By Don Goodman
Once a year, smart corporations will go through a strategic planning session to set the direction for the future.
The executives review their mission, vision, and results, and tweak their priorities and execution plans accordingly.
I am a firm believer that you should also perform this analysis on your career at least once a year.
And, now, with the coronavirus pandemic forcing many of us to reconsider our work and perhaps re-focus our careers, strategic planning makes sense for us.
A powerful tool used in strategic planning is S-W-O-T analysis: Strengths, Weaknesses, Opportunities, and Threats.
SWOT analysis is usually applied to business opportunities or military situations. Applying SWOT analysis to your current job and your career will provide benefits from the insights you have gathered and, most importantly, enable you to develop an actionable career plan.
First, analyze your strengths and weaknesses. Then, analyze your external environment -- the opportunities and threats in your world.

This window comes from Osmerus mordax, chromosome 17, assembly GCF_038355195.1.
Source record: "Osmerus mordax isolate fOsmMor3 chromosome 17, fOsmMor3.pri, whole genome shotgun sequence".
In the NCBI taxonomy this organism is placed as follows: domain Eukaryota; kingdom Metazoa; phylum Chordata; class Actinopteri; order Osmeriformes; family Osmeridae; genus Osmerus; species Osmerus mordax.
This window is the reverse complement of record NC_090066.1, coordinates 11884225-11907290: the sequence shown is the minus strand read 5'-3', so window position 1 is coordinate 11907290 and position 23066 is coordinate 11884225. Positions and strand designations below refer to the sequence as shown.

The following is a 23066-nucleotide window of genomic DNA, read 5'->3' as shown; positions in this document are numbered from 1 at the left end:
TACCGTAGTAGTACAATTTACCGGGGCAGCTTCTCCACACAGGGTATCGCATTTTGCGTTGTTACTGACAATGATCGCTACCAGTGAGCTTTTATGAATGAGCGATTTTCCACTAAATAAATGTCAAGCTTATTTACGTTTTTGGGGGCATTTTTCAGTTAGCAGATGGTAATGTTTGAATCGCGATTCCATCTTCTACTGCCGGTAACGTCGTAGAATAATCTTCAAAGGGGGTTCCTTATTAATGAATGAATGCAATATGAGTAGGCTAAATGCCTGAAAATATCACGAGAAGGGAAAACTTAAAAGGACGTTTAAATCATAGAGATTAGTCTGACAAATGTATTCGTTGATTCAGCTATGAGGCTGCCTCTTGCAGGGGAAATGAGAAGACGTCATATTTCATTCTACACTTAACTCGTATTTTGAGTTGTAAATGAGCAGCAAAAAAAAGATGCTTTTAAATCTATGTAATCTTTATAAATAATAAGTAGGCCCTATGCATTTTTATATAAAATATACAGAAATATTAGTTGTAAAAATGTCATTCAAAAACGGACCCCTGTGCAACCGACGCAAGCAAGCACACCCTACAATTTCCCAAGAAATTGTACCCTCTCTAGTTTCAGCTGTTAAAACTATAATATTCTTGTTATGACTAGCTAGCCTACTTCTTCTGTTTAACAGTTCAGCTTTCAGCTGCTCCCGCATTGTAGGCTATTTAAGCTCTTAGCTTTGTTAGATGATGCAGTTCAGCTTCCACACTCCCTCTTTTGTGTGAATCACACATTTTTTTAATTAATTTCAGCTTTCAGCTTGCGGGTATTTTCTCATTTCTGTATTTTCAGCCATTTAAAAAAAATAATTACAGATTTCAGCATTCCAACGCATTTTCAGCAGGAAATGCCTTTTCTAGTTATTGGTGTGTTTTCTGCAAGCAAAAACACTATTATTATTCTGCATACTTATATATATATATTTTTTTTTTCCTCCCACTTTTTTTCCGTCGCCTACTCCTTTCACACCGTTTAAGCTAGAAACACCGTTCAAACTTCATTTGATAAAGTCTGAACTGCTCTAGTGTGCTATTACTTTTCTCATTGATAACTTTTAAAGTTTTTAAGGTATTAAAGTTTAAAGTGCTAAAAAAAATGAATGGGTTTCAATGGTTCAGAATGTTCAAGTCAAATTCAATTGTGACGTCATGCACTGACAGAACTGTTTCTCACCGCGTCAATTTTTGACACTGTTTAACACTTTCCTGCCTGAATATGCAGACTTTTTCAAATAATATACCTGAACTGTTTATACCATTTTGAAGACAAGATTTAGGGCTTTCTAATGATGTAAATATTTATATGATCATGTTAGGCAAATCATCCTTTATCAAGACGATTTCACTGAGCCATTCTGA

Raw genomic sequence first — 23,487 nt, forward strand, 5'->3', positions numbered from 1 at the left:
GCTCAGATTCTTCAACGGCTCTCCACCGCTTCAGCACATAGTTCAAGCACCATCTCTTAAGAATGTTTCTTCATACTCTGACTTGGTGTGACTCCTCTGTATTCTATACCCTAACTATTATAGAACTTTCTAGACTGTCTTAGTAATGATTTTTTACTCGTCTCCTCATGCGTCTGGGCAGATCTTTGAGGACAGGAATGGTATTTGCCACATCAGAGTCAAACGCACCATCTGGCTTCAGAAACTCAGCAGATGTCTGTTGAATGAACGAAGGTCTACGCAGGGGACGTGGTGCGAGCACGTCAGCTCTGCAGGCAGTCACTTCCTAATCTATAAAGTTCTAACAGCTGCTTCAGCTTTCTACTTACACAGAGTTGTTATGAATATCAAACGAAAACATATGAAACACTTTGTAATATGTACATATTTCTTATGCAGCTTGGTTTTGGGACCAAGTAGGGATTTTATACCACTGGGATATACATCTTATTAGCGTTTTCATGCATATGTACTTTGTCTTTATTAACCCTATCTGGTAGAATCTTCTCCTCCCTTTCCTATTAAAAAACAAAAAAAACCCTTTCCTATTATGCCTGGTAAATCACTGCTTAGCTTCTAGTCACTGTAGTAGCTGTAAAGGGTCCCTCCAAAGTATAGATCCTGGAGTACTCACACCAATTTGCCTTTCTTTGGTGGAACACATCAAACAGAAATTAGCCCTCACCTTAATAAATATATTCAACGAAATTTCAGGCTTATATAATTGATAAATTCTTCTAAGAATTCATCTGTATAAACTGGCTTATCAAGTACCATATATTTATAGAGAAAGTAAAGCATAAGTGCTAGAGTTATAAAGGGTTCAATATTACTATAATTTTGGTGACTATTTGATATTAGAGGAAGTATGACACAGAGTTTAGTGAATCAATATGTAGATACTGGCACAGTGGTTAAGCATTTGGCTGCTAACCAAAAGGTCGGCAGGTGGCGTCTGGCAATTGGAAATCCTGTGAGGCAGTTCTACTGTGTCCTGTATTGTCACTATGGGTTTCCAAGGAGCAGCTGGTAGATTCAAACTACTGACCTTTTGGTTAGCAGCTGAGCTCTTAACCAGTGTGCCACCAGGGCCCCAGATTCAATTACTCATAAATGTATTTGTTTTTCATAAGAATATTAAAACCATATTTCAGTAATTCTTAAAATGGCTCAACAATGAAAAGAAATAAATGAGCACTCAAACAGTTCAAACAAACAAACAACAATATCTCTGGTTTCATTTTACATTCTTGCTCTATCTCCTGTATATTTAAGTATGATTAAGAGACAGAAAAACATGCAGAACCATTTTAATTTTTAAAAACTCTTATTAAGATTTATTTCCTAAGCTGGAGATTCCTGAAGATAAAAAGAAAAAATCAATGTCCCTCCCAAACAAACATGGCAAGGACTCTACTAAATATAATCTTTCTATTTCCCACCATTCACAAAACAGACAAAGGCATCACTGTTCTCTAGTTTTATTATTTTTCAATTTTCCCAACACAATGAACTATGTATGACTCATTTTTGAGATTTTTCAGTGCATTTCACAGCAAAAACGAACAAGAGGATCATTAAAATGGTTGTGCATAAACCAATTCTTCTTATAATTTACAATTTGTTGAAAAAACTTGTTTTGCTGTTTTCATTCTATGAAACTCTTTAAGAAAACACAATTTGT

You may want to solicit the input of friends and family in this process. Learning what others see and think about us can be very helpful. Create one large list with 4 big blocks or 4 separate lists or a wall section covered with sticky notes divided into 4 groups -- whatever works best for you.
The first part of the process is to analyze your strengths. This is NOT the time to be modest!
When you create your list of strengths, keep these things in mind:
Start by making a list of your strengths, particularly the ones you enjoy, and the ones your employer seems to value most highly: